Bisti Trailhead Tales

Most folks go to Bisti Wilderness to hike. Not me, not this time. Bisti is just a place to stop for the afternoon and night to avoid driving the RV in wind and rain. It’s only a gravel parking lot, but a popular trailhead. There are a dozen vehicles when I arrive, but it’s getting late in the afternoon; most people have returned from hiking and are getting ready to leave.

Two small SUVs come in together. Six German tourists. They get out quickly, unload some suitcases, take out tents and packs. They are quick to set up the tents on the packed dirt just off the parking lot. Shouldering their packs, they are on their way to the badlands.

The winds pick up a little, stirring the dust – Spring in New Mexico. And the sky darkens to the southwest – the storm that was predicted.

The young couple next to me start out hiking with their Chihuahua in a backpack.
As the storm gets closer, the winds pick up. I bring Cassie inside – it is dusty. The tents are still upright, but taking a beating. After the dust comes the rain, heavy rain. And the temperature drops. The couple with the Chihuahua are running back. Before they can get to their van, it’s hailing – pea-sized hail and then back to rain.

Although the parking lot is mostly gravel, there is some dirt. Now mud, very fine, sticky mud. It gets light in the southwest, so maybe the storm is over. I hesitate to let Cassie, my dog, out for a necessary break because of the mud. I’m glad I wasn’t driving my small, but high-profile RV in this brief, violent storm.

It’s 5PM and one solo-hiker returns to his truck. Soaked. It’s definitely cooler now and breezy. Hypothermia is a danger in this weather.

Still no sign of the six tourists – everyone else is accounted for. The man in the Maine truck camper has come out – I didn’t know if he was out hiking or in his truck. Turns out he hiked early in the morning because of the storm forecast. He’s concerned about the missing hikers. Says they were not prepared properly. It’s very easy to get lost at Bisti, even in good weather.

I have to let Cassie out – just around the gravel parking area. We still track in lots of mud.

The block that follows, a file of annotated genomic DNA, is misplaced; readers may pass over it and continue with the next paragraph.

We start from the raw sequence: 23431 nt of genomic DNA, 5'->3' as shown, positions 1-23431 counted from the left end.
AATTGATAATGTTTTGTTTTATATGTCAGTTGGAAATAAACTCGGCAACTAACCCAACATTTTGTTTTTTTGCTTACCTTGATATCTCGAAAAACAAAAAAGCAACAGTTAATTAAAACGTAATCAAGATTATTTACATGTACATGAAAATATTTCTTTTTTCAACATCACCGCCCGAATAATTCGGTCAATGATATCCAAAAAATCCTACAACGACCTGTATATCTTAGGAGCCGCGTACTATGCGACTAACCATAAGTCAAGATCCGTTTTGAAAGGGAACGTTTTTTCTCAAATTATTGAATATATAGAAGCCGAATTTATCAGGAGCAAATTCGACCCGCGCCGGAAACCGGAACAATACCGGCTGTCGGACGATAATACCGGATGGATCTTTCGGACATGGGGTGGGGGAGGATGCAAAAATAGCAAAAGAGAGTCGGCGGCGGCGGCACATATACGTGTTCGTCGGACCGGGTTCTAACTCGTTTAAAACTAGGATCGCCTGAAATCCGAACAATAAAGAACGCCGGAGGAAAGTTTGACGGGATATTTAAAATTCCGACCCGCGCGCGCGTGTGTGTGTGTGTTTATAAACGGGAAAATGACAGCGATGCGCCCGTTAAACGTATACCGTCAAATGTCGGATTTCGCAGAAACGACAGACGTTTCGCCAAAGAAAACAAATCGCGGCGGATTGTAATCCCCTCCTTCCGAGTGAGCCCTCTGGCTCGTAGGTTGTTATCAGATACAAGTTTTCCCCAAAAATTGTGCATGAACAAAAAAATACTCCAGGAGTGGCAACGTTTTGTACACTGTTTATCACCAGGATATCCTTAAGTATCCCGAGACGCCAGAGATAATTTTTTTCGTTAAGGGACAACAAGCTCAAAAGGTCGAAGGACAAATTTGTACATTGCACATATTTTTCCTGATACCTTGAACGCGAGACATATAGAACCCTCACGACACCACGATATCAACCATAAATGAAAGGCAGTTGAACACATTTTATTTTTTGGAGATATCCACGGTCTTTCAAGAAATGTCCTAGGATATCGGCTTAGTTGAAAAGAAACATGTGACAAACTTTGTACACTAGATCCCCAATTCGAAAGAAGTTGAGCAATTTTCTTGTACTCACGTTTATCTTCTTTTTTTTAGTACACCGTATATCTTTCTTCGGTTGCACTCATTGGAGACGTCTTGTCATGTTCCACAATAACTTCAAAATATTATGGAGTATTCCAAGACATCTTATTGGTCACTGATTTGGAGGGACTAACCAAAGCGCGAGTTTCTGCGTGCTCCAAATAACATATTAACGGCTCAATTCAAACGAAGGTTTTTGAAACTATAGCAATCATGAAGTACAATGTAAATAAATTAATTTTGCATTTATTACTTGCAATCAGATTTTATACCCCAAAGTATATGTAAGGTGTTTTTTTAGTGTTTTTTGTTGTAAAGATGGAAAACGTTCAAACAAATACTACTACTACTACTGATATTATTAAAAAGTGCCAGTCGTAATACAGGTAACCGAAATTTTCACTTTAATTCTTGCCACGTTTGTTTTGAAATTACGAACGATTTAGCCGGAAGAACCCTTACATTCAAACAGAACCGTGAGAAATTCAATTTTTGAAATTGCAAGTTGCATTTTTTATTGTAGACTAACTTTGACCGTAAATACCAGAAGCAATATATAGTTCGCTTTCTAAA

Another storm comes through about 6:30PM. No sign of the hikers. Their tents are battered, but standing. Standing in 2 or 3 inches of mud.
The Solo Hiker and the Maine man are looking for movement on the trail out from here. Almost 8PM before we see people walking in. But they are not on the trail and head straight for their tents – not the gate. They will have to cross a barbed wire fence and a gully with running water. The loudest man is wearing only shorts, carrying his shirt. Others have jackets, one even has rain gear. The Maine man is trying to guide them to the gate, but they don’t seem to understand. They also don’t appear to be upset or frightened. They quickly disappear into their soggy tents.

I cannot imagine how miserable it is to sleep in those small tents in the mud. We all call it a night.

This morning there’s a car parked next to me – I didn’t hear it come in. It’s dark in the west and getting light in the east. It’s 6:30AM and another car arrives. A young man hops out, grabs a water bottle, a hat and a small pack. He’s wearing a long sleeve shirt, but no jacket. He’s off to explore.

It starts to sprinkle – the darkness in the west is another storm. Now rains start in earnest and the young man runs back, jumps in his car, and leaves. How early did he start his day to get here at 6:30? Normally that’s a great time to start hiking, but not today.
The rain lessens and I step out to meet the woman in the car next to me – Clara, from Arkansas, an adventurous young woman. She came in at midnight looking for a place to park for the night. She was happy to see other vehicles here. She’s a photographer and has visited many places in the area in the few days she had available. No drama here, but an interesting person to know. We will stay in touch.

We watch the six tourists emerge from their wet tents and pack them into the cars. I never saw them cook or heat water or anything. I would love to hear their version of their Bisti trip.

Time to leave – after all this was not a hiking stop, just a rest stop where watching people kept me intrigued. I don’t have a television, but this was like watching one day’s episode of a soap opera – never knowing the before or the after. Most folks come away from Bisti Wilderness with photos and blisters. Not me, not this time. I came away with stories.


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